Referring now to the drawings, FIGS. 1a, 1b, 1c and 1d are schematics of the prior art showing the basic circuit of a radiation variable capacitor generator.
FIG. 2 of the drawings shows the replacement of the fixed capacitor with a second radiation variable capacitor.
FIG. 3 is a drawing of the twofold rotatable capacitors.
FIG. 4 shows two capacitors of a first genertor set separated by two condensers of a second generator set all rotating together in the form of a cylinder which cylinder is to be placed along the focal plane of a parabolic trough collector.
FIG. 5 is a diagramatic drawing of an improveable situation showing a form of wasted energy.
FIG. 6 shows a partial means of correcting the waste depicted in FIG. 5.
FIG. 7 shows two sets of light variable condensers, each set providing light beam separation for the other.
FIG. 8 shows diagramatically the relative positioning and interaction of the functioning elements of an improved generator.
Referring then to FIGS. 1a, 1b, 1c and 1d for a description of the basic physics of the prior art in order to describe its relation to the basic physics of the present invention and especially to show how the physics here differs from that of the former. FIG. 1a illustrates the physics of the electric capacitor by showing an electric capacitor upon which a charge is placed. When opposite electric charges are placed upon opposing capacitor plates and when the source of the charge is removed then the capacitor is left with a given fixed charge. The charge is indeed fixed to a given value. This is because, if the condenser is not connected to anything, then there is no place for the charge to go. There are a certain number of electrons on the negative plate and a certain number of plus charges on the positive plate. No matter what is done to those plates the charge will remain the same as long as no path is provided for the charges to move off of the plates. When the plates of such a condenser are pulled apart as illustrated in FIG. 1b the number of electrons will still remain the same. However, when the plates are pulled apart energy is expended in doing so. But this energy does not add more charge to the capacitor. (There is no place for the larger charge to come from.) What does happen is that voltage increases. It increases firstly because on the negative side electrons can now repel each other with more force because like charges repel each other more when not being attracted as much by the now distant plus charges of the opposite plate. The same increase in voltage takes place as well on the positive plate because positive charges are now repelling each other more when no longer bound as tightly to negative charges since those negative charges are now removed from the proximity of the plus charges. The energy that is put into the isolated capacitor by pulling its plates apart (or by otherwise reducing its capacitance) is due entirely to voltage increase. The idea of isolation of the capacitor is crucial to this mechanism (just as the isolation of two capacitors from a power source will be seen to be essential later).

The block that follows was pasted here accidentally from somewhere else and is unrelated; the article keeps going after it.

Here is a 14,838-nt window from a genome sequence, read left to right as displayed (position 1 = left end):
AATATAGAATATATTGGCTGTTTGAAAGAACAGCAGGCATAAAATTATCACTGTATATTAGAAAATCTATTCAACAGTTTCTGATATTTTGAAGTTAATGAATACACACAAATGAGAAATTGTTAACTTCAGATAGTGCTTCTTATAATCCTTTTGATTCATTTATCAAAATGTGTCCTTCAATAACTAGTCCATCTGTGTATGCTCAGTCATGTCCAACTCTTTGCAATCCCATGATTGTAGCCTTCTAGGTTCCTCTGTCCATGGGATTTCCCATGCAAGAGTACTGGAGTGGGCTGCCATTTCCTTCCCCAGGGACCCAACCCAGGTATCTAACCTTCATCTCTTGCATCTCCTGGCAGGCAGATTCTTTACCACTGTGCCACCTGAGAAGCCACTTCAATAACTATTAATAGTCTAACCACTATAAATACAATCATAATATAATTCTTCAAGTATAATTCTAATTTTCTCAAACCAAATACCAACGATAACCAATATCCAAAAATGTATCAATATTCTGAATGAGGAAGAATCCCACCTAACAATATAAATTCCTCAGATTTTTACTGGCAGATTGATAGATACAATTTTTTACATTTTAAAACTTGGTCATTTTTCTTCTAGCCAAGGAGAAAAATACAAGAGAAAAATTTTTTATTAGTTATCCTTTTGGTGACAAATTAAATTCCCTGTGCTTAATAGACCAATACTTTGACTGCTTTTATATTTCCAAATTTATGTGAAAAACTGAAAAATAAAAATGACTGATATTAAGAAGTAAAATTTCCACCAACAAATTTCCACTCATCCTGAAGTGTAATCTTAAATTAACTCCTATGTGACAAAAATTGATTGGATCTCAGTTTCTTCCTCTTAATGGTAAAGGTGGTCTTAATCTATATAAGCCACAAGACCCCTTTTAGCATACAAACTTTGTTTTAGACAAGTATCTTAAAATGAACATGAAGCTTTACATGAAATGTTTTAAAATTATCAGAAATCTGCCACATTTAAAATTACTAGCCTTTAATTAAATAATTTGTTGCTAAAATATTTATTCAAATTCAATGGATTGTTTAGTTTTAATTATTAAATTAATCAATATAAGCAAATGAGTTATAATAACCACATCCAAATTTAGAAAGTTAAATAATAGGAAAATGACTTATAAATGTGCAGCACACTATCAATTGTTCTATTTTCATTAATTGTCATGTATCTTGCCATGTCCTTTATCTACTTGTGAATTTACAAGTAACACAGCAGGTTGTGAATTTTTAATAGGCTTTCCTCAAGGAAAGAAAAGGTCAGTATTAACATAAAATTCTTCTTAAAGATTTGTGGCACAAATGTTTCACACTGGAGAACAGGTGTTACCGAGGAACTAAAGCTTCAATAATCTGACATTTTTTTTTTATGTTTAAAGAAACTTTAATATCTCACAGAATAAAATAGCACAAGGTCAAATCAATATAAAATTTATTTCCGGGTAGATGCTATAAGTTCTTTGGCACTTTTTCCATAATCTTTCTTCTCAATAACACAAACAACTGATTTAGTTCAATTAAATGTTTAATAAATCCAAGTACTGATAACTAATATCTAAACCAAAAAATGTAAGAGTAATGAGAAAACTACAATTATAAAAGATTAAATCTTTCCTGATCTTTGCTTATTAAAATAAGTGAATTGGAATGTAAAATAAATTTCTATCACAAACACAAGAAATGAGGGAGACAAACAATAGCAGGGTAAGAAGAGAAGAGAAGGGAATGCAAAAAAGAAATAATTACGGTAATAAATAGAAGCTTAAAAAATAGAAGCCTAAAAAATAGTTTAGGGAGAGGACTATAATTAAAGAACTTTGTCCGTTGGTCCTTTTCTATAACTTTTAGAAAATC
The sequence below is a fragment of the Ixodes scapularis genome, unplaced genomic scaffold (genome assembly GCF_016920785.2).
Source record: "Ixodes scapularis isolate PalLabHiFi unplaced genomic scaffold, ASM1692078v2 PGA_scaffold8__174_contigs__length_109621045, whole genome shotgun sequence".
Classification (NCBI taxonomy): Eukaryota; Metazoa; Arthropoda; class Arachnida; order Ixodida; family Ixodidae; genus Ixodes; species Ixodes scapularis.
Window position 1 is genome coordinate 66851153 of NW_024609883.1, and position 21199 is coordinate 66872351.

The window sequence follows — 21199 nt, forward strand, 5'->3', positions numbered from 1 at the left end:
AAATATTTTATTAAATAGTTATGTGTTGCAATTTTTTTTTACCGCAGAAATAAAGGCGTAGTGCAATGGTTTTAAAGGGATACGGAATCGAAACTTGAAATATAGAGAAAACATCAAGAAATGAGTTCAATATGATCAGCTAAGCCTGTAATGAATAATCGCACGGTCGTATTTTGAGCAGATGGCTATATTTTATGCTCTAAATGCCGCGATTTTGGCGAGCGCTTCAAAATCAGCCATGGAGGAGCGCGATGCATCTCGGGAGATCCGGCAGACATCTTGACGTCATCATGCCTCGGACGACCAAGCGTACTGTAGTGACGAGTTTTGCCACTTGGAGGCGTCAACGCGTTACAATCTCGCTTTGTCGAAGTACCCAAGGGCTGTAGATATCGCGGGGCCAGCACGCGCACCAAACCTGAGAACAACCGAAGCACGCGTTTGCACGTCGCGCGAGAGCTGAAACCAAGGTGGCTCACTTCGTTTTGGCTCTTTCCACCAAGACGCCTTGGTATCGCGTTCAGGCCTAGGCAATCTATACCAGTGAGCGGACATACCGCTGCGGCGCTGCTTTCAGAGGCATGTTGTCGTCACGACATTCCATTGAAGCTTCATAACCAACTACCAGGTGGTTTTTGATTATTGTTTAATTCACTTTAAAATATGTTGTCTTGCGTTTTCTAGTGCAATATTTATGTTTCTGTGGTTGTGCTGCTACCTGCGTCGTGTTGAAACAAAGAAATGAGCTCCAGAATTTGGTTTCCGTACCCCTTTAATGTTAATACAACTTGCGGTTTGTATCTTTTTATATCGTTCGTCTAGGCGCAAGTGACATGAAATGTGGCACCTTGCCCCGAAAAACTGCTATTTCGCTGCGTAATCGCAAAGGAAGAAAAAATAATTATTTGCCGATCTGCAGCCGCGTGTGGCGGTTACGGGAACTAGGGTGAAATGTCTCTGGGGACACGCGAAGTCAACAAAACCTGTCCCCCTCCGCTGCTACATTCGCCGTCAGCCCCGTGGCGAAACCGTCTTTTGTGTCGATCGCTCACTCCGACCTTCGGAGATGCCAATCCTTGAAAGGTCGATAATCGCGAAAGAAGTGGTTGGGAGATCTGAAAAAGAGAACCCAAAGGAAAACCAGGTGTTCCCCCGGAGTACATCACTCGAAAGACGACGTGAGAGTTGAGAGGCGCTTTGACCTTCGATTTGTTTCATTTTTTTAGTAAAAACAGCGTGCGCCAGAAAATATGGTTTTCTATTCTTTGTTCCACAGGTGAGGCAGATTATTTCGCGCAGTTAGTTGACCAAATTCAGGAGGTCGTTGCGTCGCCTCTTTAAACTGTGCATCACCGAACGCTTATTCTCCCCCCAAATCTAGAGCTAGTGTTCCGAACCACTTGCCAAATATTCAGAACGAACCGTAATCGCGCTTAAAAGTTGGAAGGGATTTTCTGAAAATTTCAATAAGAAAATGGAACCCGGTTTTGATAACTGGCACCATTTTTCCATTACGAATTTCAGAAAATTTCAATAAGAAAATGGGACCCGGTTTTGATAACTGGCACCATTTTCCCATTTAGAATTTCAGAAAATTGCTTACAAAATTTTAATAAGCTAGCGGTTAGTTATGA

Now with the charge on the capacitor being constant and its voltage being made to increase as explained, the total energy of the capacitor will increase. Another way of saying this is to say that when the charge is constant and capacitance decreases then voltage and energy increase. That energy increase can be made to do electrical work. One specific way of deriving useful electric work consists in using the increased voltage to produce a current flow.